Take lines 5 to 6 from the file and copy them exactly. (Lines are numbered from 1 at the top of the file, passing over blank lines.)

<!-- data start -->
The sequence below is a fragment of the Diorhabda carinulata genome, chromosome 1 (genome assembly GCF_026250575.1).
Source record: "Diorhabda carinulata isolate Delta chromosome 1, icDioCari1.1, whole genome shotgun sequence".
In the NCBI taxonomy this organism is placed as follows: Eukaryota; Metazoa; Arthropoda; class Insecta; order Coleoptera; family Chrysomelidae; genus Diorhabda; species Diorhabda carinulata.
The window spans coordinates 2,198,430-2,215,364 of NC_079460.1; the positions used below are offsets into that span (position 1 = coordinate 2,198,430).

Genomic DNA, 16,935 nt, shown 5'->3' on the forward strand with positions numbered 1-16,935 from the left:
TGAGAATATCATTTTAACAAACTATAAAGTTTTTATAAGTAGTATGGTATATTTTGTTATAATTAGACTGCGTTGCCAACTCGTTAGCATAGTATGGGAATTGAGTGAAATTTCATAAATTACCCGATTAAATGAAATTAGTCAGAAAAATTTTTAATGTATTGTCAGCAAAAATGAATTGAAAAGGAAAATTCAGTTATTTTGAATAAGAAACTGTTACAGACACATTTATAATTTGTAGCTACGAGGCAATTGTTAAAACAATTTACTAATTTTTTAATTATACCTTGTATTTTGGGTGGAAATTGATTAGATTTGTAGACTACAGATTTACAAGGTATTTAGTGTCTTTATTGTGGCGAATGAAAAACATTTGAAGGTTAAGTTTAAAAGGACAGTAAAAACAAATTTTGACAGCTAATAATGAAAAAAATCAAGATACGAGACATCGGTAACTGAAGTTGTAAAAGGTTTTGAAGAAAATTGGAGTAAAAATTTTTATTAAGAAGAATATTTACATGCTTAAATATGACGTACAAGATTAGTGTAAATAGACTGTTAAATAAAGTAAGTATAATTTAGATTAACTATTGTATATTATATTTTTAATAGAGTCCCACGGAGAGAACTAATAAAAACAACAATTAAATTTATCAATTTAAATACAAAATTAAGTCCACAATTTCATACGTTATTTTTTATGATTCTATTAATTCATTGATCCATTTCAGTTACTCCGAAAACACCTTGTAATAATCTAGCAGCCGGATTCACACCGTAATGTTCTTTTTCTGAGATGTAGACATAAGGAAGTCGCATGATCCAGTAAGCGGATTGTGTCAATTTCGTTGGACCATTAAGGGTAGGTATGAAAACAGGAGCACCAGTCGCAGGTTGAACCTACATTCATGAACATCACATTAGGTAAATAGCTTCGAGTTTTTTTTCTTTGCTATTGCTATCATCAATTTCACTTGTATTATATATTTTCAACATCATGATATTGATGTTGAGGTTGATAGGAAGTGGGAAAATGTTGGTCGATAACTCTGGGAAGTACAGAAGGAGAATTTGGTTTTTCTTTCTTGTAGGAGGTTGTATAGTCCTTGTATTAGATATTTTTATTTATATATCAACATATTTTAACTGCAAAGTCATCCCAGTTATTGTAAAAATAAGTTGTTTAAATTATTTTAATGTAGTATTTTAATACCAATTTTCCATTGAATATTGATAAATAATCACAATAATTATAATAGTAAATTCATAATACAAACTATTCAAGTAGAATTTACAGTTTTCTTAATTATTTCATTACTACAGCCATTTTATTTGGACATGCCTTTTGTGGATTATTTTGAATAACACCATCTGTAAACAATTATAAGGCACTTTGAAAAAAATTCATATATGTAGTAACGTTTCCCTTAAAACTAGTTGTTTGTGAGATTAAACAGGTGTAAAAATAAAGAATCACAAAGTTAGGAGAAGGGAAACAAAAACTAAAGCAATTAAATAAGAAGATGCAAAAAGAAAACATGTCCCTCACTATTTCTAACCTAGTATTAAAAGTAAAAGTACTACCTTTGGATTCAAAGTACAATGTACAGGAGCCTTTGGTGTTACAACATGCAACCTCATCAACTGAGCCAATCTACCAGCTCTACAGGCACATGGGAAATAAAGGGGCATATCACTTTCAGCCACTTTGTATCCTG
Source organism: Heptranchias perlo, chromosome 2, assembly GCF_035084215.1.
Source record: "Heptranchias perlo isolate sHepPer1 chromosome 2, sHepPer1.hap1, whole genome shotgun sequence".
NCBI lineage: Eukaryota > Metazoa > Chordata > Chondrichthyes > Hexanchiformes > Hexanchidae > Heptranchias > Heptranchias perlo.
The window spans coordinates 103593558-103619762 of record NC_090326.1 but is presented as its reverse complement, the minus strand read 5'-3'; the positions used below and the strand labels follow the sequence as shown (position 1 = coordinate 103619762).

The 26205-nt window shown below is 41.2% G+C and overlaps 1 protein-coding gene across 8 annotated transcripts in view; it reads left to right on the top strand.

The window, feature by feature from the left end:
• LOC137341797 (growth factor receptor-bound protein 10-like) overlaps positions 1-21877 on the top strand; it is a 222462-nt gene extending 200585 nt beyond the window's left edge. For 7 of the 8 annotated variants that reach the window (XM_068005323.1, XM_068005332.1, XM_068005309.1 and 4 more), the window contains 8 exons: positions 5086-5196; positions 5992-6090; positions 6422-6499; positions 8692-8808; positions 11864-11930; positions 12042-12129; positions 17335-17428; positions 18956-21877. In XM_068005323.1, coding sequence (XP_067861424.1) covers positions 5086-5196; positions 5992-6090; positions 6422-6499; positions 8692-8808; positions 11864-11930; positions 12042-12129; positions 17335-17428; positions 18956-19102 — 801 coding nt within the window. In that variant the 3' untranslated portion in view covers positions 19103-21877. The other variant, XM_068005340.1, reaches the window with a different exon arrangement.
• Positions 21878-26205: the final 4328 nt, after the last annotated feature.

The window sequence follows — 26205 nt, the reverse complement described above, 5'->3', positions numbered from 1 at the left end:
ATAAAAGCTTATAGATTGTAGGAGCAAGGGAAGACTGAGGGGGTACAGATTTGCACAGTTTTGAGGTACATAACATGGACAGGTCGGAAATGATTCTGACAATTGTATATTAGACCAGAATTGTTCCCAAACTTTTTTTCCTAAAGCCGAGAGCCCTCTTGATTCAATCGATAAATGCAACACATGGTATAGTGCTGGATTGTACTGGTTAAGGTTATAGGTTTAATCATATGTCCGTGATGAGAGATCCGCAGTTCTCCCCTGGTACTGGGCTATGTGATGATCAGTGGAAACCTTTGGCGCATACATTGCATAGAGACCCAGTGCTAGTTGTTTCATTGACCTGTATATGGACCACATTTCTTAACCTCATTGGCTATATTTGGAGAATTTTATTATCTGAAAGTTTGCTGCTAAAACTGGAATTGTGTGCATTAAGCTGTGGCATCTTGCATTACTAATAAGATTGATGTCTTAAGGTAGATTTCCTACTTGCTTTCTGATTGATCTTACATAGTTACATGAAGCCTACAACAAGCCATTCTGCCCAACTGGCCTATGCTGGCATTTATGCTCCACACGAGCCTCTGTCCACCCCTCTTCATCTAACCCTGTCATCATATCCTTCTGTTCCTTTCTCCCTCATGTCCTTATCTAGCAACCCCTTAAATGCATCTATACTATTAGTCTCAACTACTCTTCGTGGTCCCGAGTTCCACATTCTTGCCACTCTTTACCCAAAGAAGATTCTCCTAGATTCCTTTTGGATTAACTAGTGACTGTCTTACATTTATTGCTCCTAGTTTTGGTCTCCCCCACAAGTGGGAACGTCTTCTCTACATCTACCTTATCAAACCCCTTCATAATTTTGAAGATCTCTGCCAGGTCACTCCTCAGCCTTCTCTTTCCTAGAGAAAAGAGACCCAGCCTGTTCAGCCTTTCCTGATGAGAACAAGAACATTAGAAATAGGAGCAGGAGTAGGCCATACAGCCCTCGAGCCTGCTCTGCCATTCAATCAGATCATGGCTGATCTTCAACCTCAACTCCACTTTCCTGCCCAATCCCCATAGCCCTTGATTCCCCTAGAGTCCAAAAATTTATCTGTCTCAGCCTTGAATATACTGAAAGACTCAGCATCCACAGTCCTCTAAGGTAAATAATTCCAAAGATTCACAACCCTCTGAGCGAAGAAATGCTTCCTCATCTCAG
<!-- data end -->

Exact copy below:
Genomic DNA, 16,935 nt, shown 5'->3' on the forward strand with positions numbered 1-16,935 from the left:
TGAGAATATCATTTTAACAAACTATAAAGTTTTTATAAGTAGTATGGTATATTTTGTTATAATTAGACTGCGTTGCCAACTCGTTAGCATAGTATGGGAATTGAGTGAAATTTCATAAATTACCCGATTAAATGAAATTAGTCAGAAAAATTTTTAATGTATTGTCAGCAAAAATGAATTGAAAAGGAAAATTCAGTTATTTTGAATAAGAAACTGTTACAGACACATTTATAATTTGTAGCTACGAGGCAATTGTTAAAACAATTTACTAATTTTTTAATTATACCTTGTATTTTGGGTGGAAATTGATTAGATTTGTAGACTACAGATTTACAAGGTATTTAGTGTCTTTATTGTGGCGAATGAAAAACATTTGAAGGTTAAGTTTAAAAGGACAGTAAAAACAAATTTTGACAGCTAATAATGAAAAAAATCAAGATACGAGACATCGGTAACTGAAGTTGTAAAAGGTTTTGAAGAAAATTGGAGTAAAAATTTTTATTAAGAAGAATATTTACATGCTTAAATATGACGTACAAGATTAGTGTAAATAGACTGTTAAATAAAGTAAGTATAATTTAGATTAACTATTGTATATTATATTTTTAATAGAGTCCCACGGAGAGAACTAATAAAAACAACAATTAAATTTATCAATTTAAATACAAAATTAAGTCCACAATTTCATACGTTATTTTTTATGATTCTATTAATTCATTGATCCATTTCAGTTACTCCGAAAACACCTTGTAATAATCTAGCAGCCGGATTCACACCGTAATGTTCTTTTTCTGAGATGTAGACATAAGGAAGTCGCATGATCCAGTAAGCGGATTGTGTCAATTTCGTTGGACCATTAAGGGTAGGTATGAAAACAGGAGCACCAGTCGCAGGTTGAACCTACATTCATGAACATCACATTAGGTAAATAGCTTCGAGTTTTTTTTCTTTGCTATTGCTATCATCAATTTCACTTGTATTATATATTTTCAACATCATGATATTGATGTTGAGGTTGATAGGAAGTGGGAAAATGTTGGTCGATAACTCTGGGAAGTACAGAAGGAGAATTTGGTTTTTCTTTCTTGTAGGAGGTTGTATAGTCCTTGTATTAGATATTTTTATTTATATATCAACATATTTTAACTGCAAAGTCATCCCAGTTATTGTAAAAATAAGTTGTTTAAATTATTTTAATGTAGTATTTTAATACCAATTTTCCATTGAATATTGATAAATAATCACAATAATTATAATAGTAAATTCATAATACAAACTATTCAAGTAGAATTTACAGTTTTCTTAATTATTTCATTACTACAGCCATTTTATTTGGACATGCCTTTTGTGGATTATTTTGAATAACACCATCTGTAAACAATTATAAGGCACTTTGAAAAAAATTCATATATGTAGTAACGTTTCCCTTAAAACTAGTTGTTTGTGAGATTAAACAGGTGTAAAAATAAAGAATCACAAAGTTAGGAGAAGGGAAACAAAAACTAAAGCAATTAAATAAGAAGATGCAAAAAGAAAACATGTCCCTCACTATTTCTAACCTAGTATTAAAAGTAAAAGTACTACCTTTGGATTCAAAGTACAATGTACAGGAGCCTTTGGTGTTACAACATGCAACCTCATCAACTGAGCCAATCTACCAGCTCTACAGGCACATGGGAAATAAAGGGGCATATCACTTTCAGCCACTTTGTATCCTG